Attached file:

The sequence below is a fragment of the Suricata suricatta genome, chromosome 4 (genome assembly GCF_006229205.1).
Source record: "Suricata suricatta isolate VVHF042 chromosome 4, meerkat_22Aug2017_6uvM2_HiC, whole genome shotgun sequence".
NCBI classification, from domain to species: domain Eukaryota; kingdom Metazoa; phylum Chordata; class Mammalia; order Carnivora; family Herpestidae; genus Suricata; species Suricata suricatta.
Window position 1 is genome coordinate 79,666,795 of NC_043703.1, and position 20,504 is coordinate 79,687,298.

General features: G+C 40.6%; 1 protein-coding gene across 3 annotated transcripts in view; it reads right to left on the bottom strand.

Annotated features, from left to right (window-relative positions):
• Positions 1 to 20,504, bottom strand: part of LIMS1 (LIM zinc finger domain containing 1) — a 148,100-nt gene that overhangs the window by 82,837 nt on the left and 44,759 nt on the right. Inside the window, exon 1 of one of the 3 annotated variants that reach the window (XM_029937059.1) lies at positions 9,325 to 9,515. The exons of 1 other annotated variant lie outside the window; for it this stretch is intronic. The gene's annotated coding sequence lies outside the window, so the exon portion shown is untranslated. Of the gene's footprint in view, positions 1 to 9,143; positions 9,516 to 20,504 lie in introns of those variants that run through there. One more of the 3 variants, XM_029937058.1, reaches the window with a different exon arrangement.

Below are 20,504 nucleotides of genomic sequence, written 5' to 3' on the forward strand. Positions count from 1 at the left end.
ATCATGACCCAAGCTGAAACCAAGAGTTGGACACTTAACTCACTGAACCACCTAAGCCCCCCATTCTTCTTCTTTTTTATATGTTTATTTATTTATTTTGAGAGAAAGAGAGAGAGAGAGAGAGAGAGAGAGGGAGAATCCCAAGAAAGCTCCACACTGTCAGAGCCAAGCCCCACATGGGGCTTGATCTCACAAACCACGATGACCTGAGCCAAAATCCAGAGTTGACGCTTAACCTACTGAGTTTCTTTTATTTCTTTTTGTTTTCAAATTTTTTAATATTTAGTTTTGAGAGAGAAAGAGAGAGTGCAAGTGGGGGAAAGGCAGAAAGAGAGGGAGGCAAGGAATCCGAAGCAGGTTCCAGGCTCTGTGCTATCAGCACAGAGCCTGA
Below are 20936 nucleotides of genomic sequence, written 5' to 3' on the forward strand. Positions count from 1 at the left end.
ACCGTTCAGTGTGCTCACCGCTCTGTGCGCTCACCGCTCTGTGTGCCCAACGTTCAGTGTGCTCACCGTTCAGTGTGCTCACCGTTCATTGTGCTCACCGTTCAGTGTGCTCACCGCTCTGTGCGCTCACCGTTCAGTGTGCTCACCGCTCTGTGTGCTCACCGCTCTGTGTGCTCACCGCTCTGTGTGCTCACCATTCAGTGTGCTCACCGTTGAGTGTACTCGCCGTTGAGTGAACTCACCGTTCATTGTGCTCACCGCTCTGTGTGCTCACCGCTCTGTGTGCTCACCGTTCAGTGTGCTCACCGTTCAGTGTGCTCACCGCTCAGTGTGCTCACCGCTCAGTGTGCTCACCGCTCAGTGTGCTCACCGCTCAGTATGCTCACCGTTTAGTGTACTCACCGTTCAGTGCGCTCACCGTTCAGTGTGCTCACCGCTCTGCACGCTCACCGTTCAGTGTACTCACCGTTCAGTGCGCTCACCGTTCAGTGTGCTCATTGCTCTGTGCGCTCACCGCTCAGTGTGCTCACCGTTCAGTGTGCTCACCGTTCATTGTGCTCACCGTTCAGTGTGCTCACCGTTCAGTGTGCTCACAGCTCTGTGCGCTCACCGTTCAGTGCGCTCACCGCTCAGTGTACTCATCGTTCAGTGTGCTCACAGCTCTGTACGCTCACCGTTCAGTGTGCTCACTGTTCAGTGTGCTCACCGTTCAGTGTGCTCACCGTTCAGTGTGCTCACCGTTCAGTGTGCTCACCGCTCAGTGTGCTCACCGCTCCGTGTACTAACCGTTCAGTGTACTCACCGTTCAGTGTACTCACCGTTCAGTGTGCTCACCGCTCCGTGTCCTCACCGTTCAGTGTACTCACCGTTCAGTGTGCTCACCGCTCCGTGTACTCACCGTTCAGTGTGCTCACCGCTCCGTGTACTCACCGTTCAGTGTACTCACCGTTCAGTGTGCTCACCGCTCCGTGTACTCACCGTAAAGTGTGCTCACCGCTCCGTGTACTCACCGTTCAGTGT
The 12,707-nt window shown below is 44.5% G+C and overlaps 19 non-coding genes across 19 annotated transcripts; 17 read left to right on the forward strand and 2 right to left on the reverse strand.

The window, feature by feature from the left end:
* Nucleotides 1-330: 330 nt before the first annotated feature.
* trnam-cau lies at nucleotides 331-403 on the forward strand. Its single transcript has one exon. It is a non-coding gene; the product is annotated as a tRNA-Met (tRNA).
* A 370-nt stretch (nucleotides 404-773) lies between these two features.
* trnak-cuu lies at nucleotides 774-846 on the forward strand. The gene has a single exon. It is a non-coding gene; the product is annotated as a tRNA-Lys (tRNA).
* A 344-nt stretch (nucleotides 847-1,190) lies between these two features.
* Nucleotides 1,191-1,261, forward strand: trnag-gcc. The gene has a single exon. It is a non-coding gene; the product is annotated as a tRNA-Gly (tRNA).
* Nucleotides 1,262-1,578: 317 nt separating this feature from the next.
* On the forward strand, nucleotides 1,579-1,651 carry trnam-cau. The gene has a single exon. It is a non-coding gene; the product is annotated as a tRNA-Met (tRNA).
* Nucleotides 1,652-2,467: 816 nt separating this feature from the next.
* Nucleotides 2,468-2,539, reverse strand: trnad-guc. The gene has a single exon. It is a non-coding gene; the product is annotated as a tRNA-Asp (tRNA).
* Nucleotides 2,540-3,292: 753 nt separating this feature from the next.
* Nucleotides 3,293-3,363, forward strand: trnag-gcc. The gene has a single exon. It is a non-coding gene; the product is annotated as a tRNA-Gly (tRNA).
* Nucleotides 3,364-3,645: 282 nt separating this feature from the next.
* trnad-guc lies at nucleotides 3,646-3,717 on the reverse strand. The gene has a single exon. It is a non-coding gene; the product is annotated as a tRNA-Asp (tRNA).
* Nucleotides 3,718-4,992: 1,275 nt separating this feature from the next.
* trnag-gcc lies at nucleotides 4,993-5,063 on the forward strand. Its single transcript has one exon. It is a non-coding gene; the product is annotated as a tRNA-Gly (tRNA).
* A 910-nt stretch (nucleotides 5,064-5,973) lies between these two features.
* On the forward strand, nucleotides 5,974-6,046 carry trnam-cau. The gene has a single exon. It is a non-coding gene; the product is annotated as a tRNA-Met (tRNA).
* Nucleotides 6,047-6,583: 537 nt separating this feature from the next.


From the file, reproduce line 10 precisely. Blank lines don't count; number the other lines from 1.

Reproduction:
Below are 20936 nucleotides of genomic sequence, written 5' to 3' on the forward strand. Positions count from 1 at the left end.